Vitamin D is known to benefit bone health, by helping the body absorb and retain phosphorus and calcium. Other research has indicated that it helps control infections and reduce inflammation, as well. A new study finds that it may also be helpful for those living with cognitive decline.
Researchers from Tufts University recently examined the link between vitamin D levels in brain tissue and the brain health of patients living with cognitive decline. According to findings published in Alzheimers & Dementia: The Journal of the Alzheimer’s Association, the higher the levels of vitamin D that these patients had in their brains, the better their cognitive function.
Kyla Shea, lead author and associate professor at Tufts’ Friedman School of Nutrition Science and Policy, says, “Many studies have implicated dietary or nutritional factors in cognitive performance or function in older adults, including many studies of vitamin D, but all of them are based on either dietary intakes or blood measures of vitamin D. We wanted to know if vitamin D is even present in the brain, and if it is, how those concentrations are linked to cognitive decline.”
To determine this, the team examined brain tissue samples from 209 participants in the Rush Memory and Aging Project, an Alzheimer’s study that began in 1997. When participants joined the study, they were older adults without any signs of cognitive impairment. Over the following years, their cognitive function was studied, and their brain was analyzed after death.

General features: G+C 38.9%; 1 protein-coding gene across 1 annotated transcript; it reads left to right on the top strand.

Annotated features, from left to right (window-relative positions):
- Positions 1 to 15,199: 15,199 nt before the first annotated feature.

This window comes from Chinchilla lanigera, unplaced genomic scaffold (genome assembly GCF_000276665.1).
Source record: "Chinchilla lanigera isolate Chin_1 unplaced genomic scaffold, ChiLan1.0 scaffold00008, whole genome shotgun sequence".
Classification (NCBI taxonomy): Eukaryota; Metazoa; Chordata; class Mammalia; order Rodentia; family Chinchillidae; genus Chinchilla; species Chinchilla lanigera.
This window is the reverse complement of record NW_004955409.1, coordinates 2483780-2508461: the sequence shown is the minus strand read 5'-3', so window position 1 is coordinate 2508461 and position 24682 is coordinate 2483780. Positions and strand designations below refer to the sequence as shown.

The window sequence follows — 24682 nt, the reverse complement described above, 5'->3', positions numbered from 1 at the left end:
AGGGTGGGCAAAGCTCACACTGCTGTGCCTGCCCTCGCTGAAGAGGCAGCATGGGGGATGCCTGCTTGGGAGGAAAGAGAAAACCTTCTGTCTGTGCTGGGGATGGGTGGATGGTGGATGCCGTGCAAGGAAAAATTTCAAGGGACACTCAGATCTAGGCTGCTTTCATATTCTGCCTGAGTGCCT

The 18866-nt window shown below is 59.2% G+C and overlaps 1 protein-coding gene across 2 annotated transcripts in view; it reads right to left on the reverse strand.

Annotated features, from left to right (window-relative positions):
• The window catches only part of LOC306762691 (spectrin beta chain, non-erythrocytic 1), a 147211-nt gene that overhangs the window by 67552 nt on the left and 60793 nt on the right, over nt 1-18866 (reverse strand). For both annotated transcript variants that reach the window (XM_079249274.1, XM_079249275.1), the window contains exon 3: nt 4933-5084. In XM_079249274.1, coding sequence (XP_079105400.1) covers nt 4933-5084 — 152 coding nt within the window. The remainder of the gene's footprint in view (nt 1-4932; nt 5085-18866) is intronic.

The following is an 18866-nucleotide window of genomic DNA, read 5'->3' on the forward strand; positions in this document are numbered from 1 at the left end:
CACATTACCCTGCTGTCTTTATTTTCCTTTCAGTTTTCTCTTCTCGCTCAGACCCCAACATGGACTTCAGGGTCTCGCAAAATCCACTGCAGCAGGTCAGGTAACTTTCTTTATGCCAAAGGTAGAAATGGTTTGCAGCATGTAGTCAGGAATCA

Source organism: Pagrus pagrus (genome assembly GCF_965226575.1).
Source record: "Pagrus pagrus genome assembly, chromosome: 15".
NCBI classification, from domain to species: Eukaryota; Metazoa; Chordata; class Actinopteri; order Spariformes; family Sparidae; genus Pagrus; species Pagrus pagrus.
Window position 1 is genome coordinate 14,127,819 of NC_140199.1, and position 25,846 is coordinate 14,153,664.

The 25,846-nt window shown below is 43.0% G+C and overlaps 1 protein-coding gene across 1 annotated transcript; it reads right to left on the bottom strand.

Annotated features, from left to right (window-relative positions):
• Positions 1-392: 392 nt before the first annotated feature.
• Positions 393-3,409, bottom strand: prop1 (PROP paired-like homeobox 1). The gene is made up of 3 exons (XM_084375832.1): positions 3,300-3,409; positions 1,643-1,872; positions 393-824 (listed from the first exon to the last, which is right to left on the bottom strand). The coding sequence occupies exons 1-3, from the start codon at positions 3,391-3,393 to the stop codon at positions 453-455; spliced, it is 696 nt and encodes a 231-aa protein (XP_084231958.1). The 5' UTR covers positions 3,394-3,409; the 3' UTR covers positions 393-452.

The Tufts team focused their study on four regions of the brain: two associated with Alzheimer’s changes, one associated with types of dementia linked with blood flow, and one without any known links to Alzheimer’s or vascular disease. Within each region, they were looking for vitamin D. They discovered that vitamin D was present in the tissue, and that high levels in all four regions were linked with better cognitive function.
Despite the apparent cognitive benefits, though, vitamin D levels didn’t appear to impact physical signs of Alzheimer’s, like amyloid plaque buildup or evidence of chronic or microscopic strokes. The team says that means it’s unclear how the vitamin may impact brain function.
Shea says, “We now know that vitamin D is present in reasonable amounts in human brains, and it seems to be correlated with less decline in cognitive function. But we need to do more research to identify the neuropathology that vitamin D is linked to in the brain before we start designing future interventions.”
The team also noted that vitamin D levels differ between racial and ethnic groups, so a broader, more diverse study is needed, as most of the participants in this study were white. They hope that further research may help determine if vitamin D could help ward off dementia.Whizzco